Doesn’t being a mom suck?

I could easily sit here like an unoriginal, boring blob and list all the things I miss about being childless.

It would be a tome. It would literally (yes literally, Shane) take you an entire day to read through. But since most of you (unless you’re a fellow lady of leisure) don’t have that kind of time (nor do you really care–you’re only reading this blog because you’re at work, procrastinating like you usually do) here is an abbreviated version:

  • That thing that happens when your brain shuts down for ~8 consecutive hours and you awake feeling refreshed and rejuvenated–sleep! That’s it
  • Constantly referring to your cats as your “furry children” and thinking people find that adorable when secretly they kind of pity you
  • Intentionally booking a trip to Varadero over Christmas because you’re a godless heathen who is fiercely avoiding travel because YOU ARE ALWAYS THE ONE WHO HAS TO DO IT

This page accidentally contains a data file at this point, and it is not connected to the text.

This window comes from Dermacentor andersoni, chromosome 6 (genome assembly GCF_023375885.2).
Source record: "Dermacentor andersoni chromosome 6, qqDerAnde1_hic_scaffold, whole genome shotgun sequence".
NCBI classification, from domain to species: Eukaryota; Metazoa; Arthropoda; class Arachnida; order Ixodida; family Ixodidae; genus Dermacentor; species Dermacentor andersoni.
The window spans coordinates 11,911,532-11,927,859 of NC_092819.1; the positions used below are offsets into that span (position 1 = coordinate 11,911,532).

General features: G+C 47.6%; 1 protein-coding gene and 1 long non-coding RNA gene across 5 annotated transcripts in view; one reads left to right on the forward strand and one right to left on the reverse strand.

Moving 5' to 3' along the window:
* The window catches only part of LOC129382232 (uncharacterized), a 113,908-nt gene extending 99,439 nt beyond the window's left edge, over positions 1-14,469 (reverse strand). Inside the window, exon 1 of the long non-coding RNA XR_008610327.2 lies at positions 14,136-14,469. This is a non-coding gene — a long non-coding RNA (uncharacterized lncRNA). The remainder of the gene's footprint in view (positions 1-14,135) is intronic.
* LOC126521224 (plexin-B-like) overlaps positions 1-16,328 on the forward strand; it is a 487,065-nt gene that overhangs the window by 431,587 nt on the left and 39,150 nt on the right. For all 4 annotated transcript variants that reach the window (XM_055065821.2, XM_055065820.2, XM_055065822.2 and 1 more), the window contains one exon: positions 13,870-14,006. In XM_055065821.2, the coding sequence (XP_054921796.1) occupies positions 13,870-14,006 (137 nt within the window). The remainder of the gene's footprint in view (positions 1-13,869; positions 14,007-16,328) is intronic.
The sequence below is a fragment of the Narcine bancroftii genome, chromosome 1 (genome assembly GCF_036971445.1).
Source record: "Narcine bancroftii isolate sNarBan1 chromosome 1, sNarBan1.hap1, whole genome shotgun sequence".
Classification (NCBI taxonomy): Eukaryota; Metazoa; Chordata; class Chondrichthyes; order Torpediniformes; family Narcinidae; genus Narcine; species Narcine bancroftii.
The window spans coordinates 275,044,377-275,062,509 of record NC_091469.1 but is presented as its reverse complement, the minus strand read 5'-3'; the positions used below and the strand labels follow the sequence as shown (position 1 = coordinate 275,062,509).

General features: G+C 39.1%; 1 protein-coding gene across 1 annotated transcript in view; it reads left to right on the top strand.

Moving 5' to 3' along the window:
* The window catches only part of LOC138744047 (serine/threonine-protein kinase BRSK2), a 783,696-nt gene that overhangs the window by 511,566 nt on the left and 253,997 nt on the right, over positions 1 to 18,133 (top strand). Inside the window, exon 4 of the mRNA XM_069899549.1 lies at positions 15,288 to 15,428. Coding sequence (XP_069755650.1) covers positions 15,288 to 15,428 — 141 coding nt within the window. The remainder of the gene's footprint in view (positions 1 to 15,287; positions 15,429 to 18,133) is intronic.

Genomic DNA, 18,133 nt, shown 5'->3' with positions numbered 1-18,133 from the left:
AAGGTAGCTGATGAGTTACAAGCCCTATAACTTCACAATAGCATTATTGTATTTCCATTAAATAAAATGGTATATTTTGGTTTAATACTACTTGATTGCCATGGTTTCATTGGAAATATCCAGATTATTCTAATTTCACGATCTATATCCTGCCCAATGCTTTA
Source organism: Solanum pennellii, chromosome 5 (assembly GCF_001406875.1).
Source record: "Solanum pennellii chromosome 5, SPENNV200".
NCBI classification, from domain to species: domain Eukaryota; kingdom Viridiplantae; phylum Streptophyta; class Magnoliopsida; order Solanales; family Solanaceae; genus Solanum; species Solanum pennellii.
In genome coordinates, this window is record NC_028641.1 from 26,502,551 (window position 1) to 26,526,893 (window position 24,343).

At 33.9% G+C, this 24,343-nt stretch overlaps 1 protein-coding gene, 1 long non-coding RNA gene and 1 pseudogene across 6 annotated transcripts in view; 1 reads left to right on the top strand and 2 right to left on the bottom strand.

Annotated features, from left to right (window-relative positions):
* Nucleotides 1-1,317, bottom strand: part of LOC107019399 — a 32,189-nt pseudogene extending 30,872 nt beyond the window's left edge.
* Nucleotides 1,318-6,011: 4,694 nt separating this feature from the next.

• Taking a “What kind of candy best represents your personality” Facebook quiz because you’ve always thought you were a ‘Snickers’, but lately, you’ve been thinking you’re more of a ‘Big Turk’
  • Casually experimenting with recreational drugs (if you’re my mom and you’re reading this just kidding mom and also, I call bullshit because all my mom knows how to do online is check her email)
  • Your flat(ish), scar-free tummy and award-winning rack
  • Not planning for the future because probably your liver will only last another two-to-three years at this rate
  • Only having to wash vomit out of your own hair
  • Casually throwing on your once-a-week load of laundry (it’s cheaper on weekends but usually this has to wait until Sunday night because you were too hungover on Saturday)
  • Guilt-free Coach bags and two-for-five-dollar Lindt chocolate bars at Shoppers Drug Mart (as you have probably already guessed, I still buy the chocolate)
  • Napping for pleasure and/or due to boredom and not for absolute, desperate necessity
  • Exceptional personal hygiene
  • Getting blackout drunk on a Thursday night because you’ve nicknamed Thursdays “Thirsty Thursdays” and you think you’re clever